# Hero made of parts 2d rotation

I have a problem with rotation of my hero in 2D space. The hero is made of body parts such as: head, arms etc. Every part is a separate sprite. When I want to rotate the hero, I have to rotate all of its parts.

I know the hero position, and I save the parts positions as:

head = (heroPosition.x+20, heroPosition.y+20)


In other words I know the positions of all parts while the hero was not rotated. After rotation I know only the hero position and the rotation angle(Grades).

How can I calculate the new position for each part? ## 3 Answers

This problem is called Forward Kinematics. To solve this problem in general, I recommend creating what is called a Kinematic Chain, or Kinematic Tree. To do this, you will need knowledge of a 2D rotation matrix, or transformation matrix.

A 2D 3x3 transformation matrix is defined as:

H = [xx, xy, tx;
yx, yy, ty;
0,  0,  1];


In this case, [xx, yx] represents the x axis of the transformation, [xy, yy] represents the y axis, and [tx, ty] represents the translation of the transformation. For instance, the transformation:

    H = [1, 0, 1;
0, 1, 0.5;
0, 0, 1];


translates a part 1 unit in the x direction, and 0.5 units in the y direction. To transform any vector, just pre-mulltiply it by the transformation matrix H. A special case of the transformation matrix is the rotation matrix. In 2D, a pure rotation can be represented as:

H = [cos(theta), -sin(theta), 0;
sin(theta),  cos(theta), 0;
0,           0, 1];


where theta is the rotation value in Radians.

Now, to implement a Kinematic tree, you just need to do this:

// Represents a rigid link in a kinematic chain
class Link
{
public:
// All links have exactly one or zero parent links.
// The "root" of the tree has no parent (NULL)
Link* parent;
// All links can have as many children as needed
std::vector<Link*> children;

// Represents the transform from the parent link to
// this link.
Matrix3x3 localTransform;
// Reprsents the transform from the world to this link.
Matrix3x3 globalTransform;

// Computes the global transform of this link with respect
// to the world. Then computes the global transforms of all
// children.
void ComputeTransformsRecursive()
{
// If we're the root link, the global transform is the local transform.
if(!parent) globalTransform = localTransform;
else
{
// Otherwise, the global transform is the parent's global transform
// times our transform (matrix multiplication)
globalTransform = parent->globalTransform * localTransform;

// Now recursively compute the global transform for each of the children
for (Link* link : children)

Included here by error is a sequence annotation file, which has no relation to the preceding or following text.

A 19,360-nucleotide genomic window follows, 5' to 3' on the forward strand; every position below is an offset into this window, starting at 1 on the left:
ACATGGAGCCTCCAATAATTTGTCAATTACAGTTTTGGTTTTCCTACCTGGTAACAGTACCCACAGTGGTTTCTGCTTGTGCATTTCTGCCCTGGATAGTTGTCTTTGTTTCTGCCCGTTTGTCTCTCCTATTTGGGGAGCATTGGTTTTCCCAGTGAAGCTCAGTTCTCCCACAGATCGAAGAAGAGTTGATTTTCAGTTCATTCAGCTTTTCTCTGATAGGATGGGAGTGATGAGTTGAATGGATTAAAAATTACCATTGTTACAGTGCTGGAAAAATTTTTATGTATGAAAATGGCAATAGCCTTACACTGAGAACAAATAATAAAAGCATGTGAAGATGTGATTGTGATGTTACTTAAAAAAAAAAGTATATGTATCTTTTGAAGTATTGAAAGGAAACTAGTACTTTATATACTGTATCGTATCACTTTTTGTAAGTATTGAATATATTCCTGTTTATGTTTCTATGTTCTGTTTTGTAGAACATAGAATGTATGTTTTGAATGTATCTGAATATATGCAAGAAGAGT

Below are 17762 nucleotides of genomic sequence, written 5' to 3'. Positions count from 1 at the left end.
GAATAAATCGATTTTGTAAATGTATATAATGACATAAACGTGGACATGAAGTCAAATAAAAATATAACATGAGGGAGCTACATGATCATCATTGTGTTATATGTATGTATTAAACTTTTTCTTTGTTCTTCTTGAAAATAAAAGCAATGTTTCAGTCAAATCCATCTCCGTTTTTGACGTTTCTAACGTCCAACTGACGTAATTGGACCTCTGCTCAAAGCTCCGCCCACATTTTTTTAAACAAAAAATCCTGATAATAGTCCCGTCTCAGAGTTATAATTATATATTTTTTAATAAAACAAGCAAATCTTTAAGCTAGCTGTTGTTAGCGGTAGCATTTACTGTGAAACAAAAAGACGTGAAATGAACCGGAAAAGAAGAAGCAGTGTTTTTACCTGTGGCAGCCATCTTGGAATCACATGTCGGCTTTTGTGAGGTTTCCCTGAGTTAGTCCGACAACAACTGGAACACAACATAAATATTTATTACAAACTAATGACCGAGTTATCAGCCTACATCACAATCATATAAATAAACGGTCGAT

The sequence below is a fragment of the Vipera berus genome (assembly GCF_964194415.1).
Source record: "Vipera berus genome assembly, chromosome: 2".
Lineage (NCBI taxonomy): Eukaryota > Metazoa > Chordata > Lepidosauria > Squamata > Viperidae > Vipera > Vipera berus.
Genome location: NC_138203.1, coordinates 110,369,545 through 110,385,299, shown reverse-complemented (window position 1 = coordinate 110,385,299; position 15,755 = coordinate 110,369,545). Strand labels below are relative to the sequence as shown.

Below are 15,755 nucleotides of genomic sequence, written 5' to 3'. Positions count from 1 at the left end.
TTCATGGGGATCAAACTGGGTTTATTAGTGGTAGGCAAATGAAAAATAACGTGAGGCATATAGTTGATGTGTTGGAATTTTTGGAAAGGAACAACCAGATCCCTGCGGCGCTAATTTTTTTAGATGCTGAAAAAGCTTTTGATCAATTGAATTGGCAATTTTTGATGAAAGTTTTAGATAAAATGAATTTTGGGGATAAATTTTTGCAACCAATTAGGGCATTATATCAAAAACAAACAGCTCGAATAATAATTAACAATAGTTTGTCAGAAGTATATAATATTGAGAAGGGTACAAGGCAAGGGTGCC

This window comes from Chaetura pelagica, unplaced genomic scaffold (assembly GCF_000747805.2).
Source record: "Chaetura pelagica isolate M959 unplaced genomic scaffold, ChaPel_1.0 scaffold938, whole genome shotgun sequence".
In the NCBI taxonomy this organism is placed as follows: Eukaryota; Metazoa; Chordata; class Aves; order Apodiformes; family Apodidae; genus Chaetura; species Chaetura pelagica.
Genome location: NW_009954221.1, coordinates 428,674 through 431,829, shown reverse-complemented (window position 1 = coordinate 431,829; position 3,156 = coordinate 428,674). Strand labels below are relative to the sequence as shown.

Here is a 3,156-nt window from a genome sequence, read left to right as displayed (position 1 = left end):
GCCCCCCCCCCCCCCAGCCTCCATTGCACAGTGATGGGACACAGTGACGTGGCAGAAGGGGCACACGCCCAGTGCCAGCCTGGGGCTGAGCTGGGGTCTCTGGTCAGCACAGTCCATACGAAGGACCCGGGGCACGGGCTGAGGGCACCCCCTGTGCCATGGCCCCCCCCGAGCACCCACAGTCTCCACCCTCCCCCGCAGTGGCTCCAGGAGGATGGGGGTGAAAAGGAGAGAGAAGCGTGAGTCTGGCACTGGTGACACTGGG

{
link->ComputeTransformsRecursive();
}
}
}

}


To build the kinematic tree for your character, you just do this:

// The body is the base link, and starts at (0, 0) with 0 rotation.
Link* bodyLink = new Link();
bodyLink->parent = NULL;
bodyLink->localTransform = Matrix3x3::Identity();

// The left arm, relative to the body, is 50 pixels to the right and 10 up,
// with no local rotation.
Link* leftArm = new Link();
leftArm->parent = bodyLink;
leftArm->localTransform = Matrix3x3::CreateTranslation(50, 10);
bodyLink.children.push_back(leftArm);

// The right arm is 50 right and 10 down.
Link* rightArm= new Link();
rightArm->parent = bodyLink;
rightArm->localTransform = Matrix3x3::CreateTranslation(50, -10);
bodyLink.children.push_back(rightArm);

// The head is 10 right and 0 down
Link* head = new Link();
head->parent = bodyLink;
head->localTransform = Matrix3x3::CreateTranslation(10, 0);
bodyLink.children.push_back(head);


You can rotate/translate the entire character just by moving around the body link:

bodyLink->localTransform.translation = Vector2(xPosition, yPosition);
bodyLink->localTransform.rotation = theta;


Then, to update, you just need to do this:

bodyLink->ComputeTransformsRecursive();


From there, you automatically get the global transforms (their rotations and translations):

Matrix3x3 headTransform     = head->globalTransform;
Matrix3x3 leftArmTransform  = leftArm->globalTransform;
Matrix3x3 rightArmTransform = rightArm->globalTransform;


You can also attach/detach nodes to different parts of the body to do things like make the character hold a gun, for instance.

You need to move each part to 0,0 then rotate them, then move them back. Without doing this they just rotate around 20 units fron your character

For each part, it need to have an offset to the hero location. Eg, +20, +20. Its correct position when hero rotation is r is heroPosition.x + rotated(offsetX, r) and same for y. See http://en.wikipedia.org/wiki/Rotation_matrix for more info.